"From the day that the wig of Berenice was made a constellation, to that in which the fair hair of Madame de Lamballe was worn in triumph by the infamous partner of Robespierre, it were impossible to computate how largely the fair sex has been indebted to the Philosophy of the Comb. More conquests, perhaps, have been secured by the art of the hair-dresser than by any other channel of attraction; and the belle cheveleure' of Madame de Grignan is at least as immortal as the incomparable letters of her mother."

Now, however ambitious the above assumptions may appear, we own we are scarcely inclined to attribute meaner pretensions to this department of the fine arts at the present moment. It is inconceivable the importance achieved by hair-dressing and hair-dressers since the great victory at Waterloo. Many persons are fond of attributing the decrease of her present majesty's popularity to her opposition to the Reform Bill. But the initiated know better. What, in point of fact, was the protest of the Duke of Wellington, compared with that put forth in all the public papers, last season, by the hair-dressers of the metropolis-withdrawing their allegiance from the royal Adelaide as the avowed patroness of Isidore, the antagonist of the national barbers of Great Britain.

We propose to return occasionally to this important department of the toilet; setting forth its changes and varieties, and every other particular connected with the Philosophy of the Comb.



'MIDST these bills so romantic-these landscapes so gay,
The Pleasures the bower of my Caroline chose;
Oh, how sweet for her lover at evening to stray,
And feed the fond flame that still fadelessly glows.
Tis here the young tyrant holds soft in his chains
A thousand love-birds that give mirth to the year;
If love, then, be only the source of sad pains,

Why swells this sweet music so full on the ear?
Is't the spring-tide of youth wakes the blossoms of joy?
Will, winter advancing, your ripe beauties slay?
Then let love at least sometimes your moments employ,
When hours, such as these, fly so swiftly away.
Believe me, when late, o'er the far trackless deep,
The white sail unfurled, and we whispered adieu,
You promised, as struggling you sought not to weep,

And your lips waked the first, strange, wild tremors we knew ;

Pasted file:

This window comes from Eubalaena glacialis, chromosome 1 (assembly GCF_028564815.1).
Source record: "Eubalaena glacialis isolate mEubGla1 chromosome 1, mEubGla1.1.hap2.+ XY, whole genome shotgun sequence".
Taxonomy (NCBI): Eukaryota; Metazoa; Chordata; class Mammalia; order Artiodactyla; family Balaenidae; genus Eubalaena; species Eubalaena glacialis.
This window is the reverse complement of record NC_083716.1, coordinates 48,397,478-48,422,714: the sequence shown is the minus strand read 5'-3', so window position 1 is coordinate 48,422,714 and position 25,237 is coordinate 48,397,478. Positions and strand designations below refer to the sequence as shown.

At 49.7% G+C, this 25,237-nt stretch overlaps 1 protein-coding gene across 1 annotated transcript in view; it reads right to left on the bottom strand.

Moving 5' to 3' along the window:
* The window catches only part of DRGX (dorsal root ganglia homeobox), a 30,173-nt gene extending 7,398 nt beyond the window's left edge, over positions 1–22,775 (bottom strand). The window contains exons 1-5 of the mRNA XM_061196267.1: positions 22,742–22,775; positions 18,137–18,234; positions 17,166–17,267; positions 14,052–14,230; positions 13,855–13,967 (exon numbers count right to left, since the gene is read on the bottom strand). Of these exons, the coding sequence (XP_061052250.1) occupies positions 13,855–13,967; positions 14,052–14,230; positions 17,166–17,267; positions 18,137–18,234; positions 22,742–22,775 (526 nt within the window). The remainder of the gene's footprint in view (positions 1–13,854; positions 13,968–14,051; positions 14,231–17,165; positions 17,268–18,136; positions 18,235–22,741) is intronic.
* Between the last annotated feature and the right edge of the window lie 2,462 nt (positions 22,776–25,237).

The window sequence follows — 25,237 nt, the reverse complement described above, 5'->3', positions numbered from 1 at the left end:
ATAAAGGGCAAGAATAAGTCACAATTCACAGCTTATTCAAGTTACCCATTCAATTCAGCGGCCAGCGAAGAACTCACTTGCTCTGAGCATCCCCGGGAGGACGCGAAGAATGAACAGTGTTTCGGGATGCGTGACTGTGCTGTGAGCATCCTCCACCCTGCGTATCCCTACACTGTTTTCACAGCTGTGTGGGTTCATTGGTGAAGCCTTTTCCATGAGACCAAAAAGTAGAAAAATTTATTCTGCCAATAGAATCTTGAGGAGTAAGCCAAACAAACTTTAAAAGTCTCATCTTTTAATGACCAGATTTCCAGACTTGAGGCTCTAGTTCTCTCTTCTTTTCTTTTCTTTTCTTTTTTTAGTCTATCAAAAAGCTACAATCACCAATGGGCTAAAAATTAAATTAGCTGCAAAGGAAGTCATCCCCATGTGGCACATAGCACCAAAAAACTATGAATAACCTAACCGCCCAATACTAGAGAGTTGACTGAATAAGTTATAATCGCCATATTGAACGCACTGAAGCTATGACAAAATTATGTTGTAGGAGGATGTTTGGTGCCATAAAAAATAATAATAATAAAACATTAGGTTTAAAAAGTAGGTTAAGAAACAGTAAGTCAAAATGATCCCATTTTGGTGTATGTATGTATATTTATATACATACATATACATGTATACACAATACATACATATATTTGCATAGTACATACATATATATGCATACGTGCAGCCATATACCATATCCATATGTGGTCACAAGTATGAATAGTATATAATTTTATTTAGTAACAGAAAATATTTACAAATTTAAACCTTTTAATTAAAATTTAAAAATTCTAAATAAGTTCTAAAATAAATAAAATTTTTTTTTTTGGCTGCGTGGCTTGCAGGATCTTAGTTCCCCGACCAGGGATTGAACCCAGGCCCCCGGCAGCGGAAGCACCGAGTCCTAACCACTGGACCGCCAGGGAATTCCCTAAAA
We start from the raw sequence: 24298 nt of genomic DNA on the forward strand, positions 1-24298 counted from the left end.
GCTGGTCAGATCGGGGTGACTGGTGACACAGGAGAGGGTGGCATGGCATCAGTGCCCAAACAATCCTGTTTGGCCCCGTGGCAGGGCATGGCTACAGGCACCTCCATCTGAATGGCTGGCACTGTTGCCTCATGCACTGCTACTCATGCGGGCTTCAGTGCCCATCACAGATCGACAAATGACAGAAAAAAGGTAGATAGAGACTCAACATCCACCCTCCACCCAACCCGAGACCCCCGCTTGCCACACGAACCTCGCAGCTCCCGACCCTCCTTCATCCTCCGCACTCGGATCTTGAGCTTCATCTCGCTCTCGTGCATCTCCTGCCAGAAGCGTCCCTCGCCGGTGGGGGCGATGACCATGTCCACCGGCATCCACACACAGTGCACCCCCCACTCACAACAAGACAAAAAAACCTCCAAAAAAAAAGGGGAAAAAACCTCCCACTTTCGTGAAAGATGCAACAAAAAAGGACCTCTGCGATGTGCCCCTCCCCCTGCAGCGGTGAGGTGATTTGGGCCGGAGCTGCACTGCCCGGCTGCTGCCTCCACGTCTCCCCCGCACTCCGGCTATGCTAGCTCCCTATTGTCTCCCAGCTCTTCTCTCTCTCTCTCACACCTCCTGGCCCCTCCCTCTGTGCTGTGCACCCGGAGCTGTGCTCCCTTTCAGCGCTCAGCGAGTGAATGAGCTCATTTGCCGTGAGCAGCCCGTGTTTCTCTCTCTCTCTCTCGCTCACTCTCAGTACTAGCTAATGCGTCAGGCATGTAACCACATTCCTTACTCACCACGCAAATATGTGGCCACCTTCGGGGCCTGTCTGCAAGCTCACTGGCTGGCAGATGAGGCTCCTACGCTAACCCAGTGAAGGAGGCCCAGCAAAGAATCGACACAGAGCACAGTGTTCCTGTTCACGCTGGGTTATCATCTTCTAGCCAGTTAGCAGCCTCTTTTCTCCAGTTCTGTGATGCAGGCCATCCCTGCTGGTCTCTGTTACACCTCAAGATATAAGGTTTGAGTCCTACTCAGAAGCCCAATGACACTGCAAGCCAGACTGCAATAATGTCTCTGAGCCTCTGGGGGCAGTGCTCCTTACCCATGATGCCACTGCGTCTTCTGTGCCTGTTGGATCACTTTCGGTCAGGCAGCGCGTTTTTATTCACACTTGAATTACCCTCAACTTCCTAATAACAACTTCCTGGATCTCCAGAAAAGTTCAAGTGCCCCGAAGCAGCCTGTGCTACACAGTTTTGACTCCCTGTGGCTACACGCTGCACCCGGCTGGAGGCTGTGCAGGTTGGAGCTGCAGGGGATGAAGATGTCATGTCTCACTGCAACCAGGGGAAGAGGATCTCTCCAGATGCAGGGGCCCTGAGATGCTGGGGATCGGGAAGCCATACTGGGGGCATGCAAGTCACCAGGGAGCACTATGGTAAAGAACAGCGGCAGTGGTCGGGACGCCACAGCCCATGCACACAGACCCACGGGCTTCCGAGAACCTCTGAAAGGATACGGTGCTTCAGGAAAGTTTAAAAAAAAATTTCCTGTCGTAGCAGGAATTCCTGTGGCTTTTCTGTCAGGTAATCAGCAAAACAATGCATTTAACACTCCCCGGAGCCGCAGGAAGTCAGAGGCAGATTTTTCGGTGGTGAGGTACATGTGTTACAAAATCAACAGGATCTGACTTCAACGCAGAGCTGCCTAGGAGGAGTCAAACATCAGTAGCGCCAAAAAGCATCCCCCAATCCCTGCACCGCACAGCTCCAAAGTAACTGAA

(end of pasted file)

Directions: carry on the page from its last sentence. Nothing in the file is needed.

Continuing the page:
-You promised if e'er from the grave-stricken clime

I came, and brought home your same pure virgin kiss,
Untainted as these-I should name my own time-
I come—and I claim you by this—and by this!



"My hair is grey, but not with years,
Nor grew it white in a single night,
As men's have done, from sudden fears."

I HAVE been dreaming all nightwith open eyes-of a woman I never saw but once, and that nearly teen years ago; yet, like poor Barbara's Song of Willow, which, may be, Desdemona had not thought of from the days when she heard it, till the night of her own death, "it will not from my mind." A good creature, who had married from our service, received an addition to her little flock, and, we heard, had been disappointed of a nurse. My mother sent me to inquire whether there was anything we could do for her accommodation. The husband, with hearty thanks, said that a neighbour had volunteered to stay in the house, till its mistress was restored to her wonted activity. Hearing that the new-comer was a little maid, I offered to give it my name, at the font; 'twas all I had to bestow; yet I was anxious to make acquaintance with my intended god-daughter, as soon as the

Byron. mother could admit me; but, when she did so, even while admiring her, and wondering over-for I could not exactly admire-" baby," my glance frequently strayed to Mrs. Edwards, the friend in need to whom I have alluded; though she looked like neither wife nor widow, indeed like nothing but an animated statue-without a statue's beauty; yet she possessed a graceful height, and was well made, only thin; a flowing white wrapper betrayed a full, fair throat; wan, veined hands; and tiny feet. Her head was intellectually formed; a sort of lady Macbeth binder, which crossed a forehead rather broad than high, gave it a sculpturesque air. The arched brows were flexible, and not too far above the large, well set, well shaped, well parted, deep grey, liquid eyes; their somewhat heavy lids, and long lashes, lent a very stedfast look to the whole countenance; which had, indeed, a